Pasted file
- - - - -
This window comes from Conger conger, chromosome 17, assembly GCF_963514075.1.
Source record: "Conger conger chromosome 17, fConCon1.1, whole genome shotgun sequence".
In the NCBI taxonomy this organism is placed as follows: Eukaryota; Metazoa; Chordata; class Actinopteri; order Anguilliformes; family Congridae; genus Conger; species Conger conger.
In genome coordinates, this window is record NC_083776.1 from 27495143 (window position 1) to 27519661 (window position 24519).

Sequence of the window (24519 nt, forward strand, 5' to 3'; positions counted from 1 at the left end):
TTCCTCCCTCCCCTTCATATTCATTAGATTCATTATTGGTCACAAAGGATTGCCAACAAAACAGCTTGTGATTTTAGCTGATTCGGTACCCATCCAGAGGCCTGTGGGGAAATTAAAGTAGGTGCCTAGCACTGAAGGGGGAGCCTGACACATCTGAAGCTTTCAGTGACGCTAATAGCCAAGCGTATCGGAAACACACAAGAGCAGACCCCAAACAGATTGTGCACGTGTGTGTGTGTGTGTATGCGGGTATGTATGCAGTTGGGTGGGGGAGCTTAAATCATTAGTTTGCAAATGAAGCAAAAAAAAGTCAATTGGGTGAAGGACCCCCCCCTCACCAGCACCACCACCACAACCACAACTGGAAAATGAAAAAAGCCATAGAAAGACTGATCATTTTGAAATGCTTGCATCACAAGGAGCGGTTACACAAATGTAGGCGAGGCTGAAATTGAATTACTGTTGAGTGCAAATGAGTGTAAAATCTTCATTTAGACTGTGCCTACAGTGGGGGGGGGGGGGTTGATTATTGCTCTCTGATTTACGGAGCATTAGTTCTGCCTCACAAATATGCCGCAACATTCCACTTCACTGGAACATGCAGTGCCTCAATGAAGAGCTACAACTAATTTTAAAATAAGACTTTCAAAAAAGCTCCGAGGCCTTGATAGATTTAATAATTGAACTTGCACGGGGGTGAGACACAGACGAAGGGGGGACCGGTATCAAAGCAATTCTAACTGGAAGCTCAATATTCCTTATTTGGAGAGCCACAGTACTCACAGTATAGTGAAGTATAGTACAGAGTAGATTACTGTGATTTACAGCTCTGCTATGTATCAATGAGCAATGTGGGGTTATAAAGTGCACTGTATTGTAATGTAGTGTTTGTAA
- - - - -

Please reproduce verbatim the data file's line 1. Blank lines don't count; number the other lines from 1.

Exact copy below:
This window comes from Conger conger, chromosome 17, assembly GCF_963514075.1.